(2) a debt sustainability analysis and related documentation justifying the need for the loan.

(b) Elements.—A debt sustainability analysis under subsection (a)(2) with respect to an exceptional access loan shall include the following:

(1) any assumptions for growth of the gross domestic product of the country that may receive the loan;

(2) an estimate of whether the public debt of that country is sustainable in the medium term, consistent with the exceptional access lending rules of the Fund;

(3) an estimate of the prospects of that country for regaining access to private capital markets; and

(4) an evaluation of the probability of the success of providing the exceptional access loan.

(c) Extraordinary circumstances.—The Secretary may submit the report and analysis required by subsection (a) to the Committees on Appropriations and Foreign Relations of the Senate and the Committees on Appropriations and Financial Services of the House of Representatives not later than 2 business days after a decision by the Executive Board of the Fund to approve an exceptional access loan only if the Secretary—

(1) determines and certifies that—

(A) an emergency exists in the country that applied for the loan and that country requires immediate assistance to avoid disrupting orderly financial markets; or

(B) other extraordinary circumstances exist that warrant delaying the submission of the report and analysis; and

(2) submits with the report and analysis a detailed explanation of the emergency or extraordinary circumstances and the reasons for the delay.

(d) Form of report and analysis.—The report and debt sustainability analysis and related documentation required by subsection (a) may be submitted in classified form.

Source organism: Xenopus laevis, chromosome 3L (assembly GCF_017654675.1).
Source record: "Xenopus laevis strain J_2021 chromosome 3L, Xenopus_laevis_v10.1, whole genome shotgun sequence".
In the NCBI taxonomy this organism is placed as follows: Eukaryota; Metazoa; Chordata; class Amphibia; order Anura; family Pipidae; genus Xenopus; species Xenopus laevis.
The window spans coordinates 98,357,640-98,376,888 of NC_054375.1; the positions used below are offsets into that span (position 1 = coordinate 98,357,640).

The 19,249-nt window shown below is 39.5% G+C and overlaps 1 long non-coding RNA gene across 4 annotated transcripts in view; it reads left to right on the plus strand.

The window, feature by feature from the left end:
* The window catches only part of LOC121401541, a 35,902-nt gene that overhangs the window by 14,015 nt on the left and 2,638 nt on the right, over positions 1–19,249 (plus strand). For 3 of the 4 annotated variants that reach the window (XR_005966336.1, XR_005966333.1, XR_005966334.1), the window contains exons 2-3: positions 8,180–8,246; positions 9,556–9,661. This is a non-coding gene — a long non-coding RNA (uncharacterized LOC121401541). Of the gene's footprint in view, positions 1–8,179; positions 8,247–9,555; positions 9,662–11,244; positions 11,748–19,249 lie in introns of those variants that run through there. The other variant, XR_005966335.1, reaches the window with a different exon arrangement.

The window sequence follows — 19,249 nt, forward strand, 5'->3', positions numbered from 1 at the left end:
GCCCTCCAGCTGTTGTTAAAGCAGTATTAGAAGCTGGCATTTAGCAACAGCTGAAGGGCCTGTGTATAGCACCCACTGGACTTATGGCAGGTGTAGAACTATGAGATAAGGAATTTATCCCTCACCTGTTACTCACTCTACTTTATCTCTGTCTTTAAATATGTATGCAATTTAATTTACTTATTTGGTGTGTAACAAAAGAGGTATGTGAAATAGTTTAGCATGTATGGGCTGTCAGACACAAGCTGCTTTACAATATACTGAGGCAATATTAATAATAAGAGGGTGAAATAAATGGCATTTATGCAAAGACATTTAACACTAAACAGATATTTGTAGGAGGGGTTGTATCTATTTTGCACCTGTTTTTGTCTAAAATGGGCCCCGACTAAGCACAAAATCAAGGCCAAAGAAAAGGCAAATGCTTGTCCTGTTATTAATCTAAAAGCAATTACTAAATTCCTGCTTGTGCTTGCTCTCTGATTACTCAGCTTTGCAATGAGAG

Repeal Of Systemic Risk Exemption To Limitations To Access Policy Of The International Monetary Fund

SEC. 9005.

(a) Position of the united states.—The Secretary of the Treasury shall direct the United States Executive Director of the International Monetary Fund (the Fund) to use the voice and vote of the United States to urge the Executive Board of the Fund to repeal the systemic risk exemption to the debt sustainability criterion of the Fund’s exceptional access framework, as set forth in paragraph 3(b) of Decision No. 14064-(08/18) of the Fund (relating to access policy and limits in the credit tranches and under the extended Fund facility and overall access to the Fund’s general resources, and exceptional access policy).

(b) Report required.—The quota increase authorized by the amendments made by section 9002 shall not be disbursed until the Secretary of the Treasury reports to the Committees on Appropriations and Foreign Relations of the Senate and the Committees on Appropriations and Financial Services of the House of Representatives that the United States has taken all necessary steps to secure repeal of the systemic risk exemption to the framework described in subsection (a).

Annual Report On Lending, Surveillance, Or Technical Assistance Policies Of The International Monetary Fund

SEC. 9006.

Not later than one year after the date of the enactment of this Act, and annually thereafter until 2025, the Secretary of the Treasury shall submit to the Committees on Appropriations and Foreign Relations of the Senate and the Committees on Appropriations and Financial Services of the House of Representatives a written report that includes—

(1) a description of any changes in the policies of the International Monetary Fund (the Fund) with respect to lending, surveillance, or technical assistance;